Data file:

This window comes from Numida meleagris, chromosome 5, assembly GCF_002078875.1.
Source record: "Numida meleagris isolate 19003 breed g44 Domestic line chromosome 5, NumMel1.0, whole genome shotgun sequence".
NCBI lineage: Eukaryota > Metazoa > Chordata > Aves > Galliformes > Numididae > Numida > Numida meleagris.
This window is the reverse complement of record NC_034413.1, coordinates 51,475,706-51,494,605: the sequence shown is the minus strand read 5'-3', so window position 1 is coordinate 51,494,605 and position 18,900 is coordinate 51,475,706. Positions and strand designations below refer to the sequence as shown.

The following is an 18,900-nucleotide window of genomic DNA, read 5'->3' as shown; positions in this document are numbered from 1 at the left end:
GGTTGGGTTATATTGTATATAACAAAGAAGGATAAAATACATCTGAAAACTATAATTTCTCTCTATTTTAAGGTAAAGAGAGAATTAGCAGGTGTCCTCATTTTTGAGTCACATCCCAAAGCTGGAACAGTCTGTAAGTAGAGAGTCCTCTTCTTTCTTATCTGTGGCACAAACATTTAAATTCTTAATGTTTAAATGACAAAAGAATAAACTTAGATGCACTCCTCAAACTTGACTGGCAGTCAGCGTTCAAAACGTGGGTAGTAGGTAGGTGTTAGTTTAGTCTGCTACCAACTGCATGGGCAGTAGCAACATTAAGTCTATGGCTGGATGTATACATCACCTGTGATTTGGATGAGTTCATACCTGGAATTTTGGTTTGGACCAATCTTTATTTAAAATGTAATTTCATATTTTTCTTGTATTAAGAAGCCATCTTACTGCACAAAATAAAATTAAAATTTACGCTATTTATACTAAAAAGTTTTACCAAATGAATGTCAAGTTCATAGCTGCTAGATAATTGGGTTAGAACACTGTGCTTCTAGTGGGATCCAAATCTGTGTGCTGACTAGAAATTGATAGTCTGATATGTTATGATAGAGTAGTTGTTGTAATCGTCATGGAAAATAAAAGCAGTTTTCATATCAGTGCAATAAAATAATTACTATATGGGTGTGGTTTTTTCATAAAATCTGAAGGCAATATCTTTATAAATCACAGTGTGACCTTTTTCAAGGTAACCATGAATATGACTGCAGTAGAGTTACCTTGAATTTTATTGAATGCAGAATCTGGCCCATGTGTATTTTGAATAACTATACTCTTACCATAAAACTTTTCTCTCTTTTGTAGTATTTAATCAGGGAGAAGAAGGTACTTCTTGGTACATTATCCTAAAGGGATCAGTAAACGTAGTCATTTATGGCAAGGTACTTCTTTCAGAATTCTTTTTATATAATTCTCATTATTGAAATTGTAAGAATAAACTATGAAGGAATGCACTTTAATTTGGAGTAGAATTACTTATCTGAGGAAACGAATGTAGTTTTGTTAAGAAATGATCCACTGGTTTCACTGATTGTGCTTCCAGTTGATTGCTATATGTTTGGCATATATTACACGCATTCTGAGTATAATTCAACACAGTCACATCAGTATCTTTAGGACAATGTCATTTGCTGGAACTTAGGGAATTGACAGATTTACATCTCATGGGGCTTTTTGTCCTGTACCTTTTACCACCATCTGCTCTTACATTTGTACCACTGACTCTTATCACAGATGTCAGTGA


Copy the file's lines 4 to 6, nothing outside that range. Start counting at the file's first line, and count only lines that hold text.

This window is the reverse complement of record NC_034413.1, coordinates 51,475,706-51,494,605: the sequence shown is the minus strand read 5'-3', so window position 1 is coordinate 51,494,605 and position 18,900 is coordinate 51,475,706. Positions and strand designations below refer to the sequence as shown.

The following is an 18,900-nucleotide window of genomic DNA, read 5'->3' as shown; positions in this document are numbered from 1 at the left end:
GGTTGGGTTATATTGTATATAACAAAGAAGGATAAAATACATCTGAAAACTATAATTTCTCTCTATTTTAAGGTAAAGAGAGAATTAGCAGGTGTCCTCATTTTTGAGTCACATCCCAAAGCTGGAACAGTCTGTAAGTAGAGAGTCCTCTTCTTTCTTATCTGTGGCACAAACATTTAAATTCTTAATGTTTAAATGACAAAAGAATAAACTTAGATGCACTCCTCAAACTTGACTGGCAGTCAGCGTTCAAAACGTGGGTAGTAGGTAGGTGTTAGTTTAGTCTGCTACCAACTGCATGGGCAGTAGCAACATTAAGTCTATGGCTGGATGTATACATCACCTGTGATTTGGATGAGTTCATACCTGGAATTTTGGTTTGGACCAATCTTTATTTAAAATGTAATTTCATATTTTTCTTGTATTAAGAAGCCATCTTACTGCACAAAATAAAATTAAAATTTACGCTATTTATACTAAAAAGTTTTACCAAATGAATGTCAAGTTCATAGCTGCTAGATAATTGGGTTAGAACACTGTGCTTCTAGTGGGATCCAAATCTGTGTGCTGACTAGAAATTGATAGTCTGATATGTTATGATAGAGTAGTTGTTGTAATCGTCATGGAAAATAAAAGCAGTTTTCATATCAGTGCAATAAAATAATTACTATATGGGTGTGGTTTTTTCATAAAATCTGAAGGCAATATCTTTATAAATCACAGTGTGACCTTTTTCAAGGTAACCATGAATATGACTGCAGTAGAGTTACCTTGAATTTTATTGAATGCAGAATCTGGCCCATGTGTATTTTGAATAACTATACTCTTACCATAAAACTTTTCTCTCTTTTGTAGTATTTAATCAGGGAGAAGAAGGTACTTCTTGGTACATTATCCTAAAGGGATCAGTAAACGTAGTCATTTATGGCAAGGTACTTCTTTCAGAATTCTTTTTATATAATTCTCATTATTGAAATTGTAAGAATAAACTATGAAGGAATGCACTTTAATTTGGAGTAGAATTACTTATCTGAGGAAACGAATGTAGTTTTGTTAAGAAATGATCCACTGGTTTCACTGATTGTGCTTCCAGTTGATTGCTATATGTTTGGCATATATTACACGCATTCTGAGTATAATTCAACACAGTCACATCAGTATCTTTAGGACAATGTCATTTGCTGGAACTTAGGGAATTGACAGATTTACATCTCATGGGGCTTTTTGTCCTGTACCTTTTACCACCATCTGCTCTTACATTTGTACCACTGACTCTTATCACAGATGTCAGTGA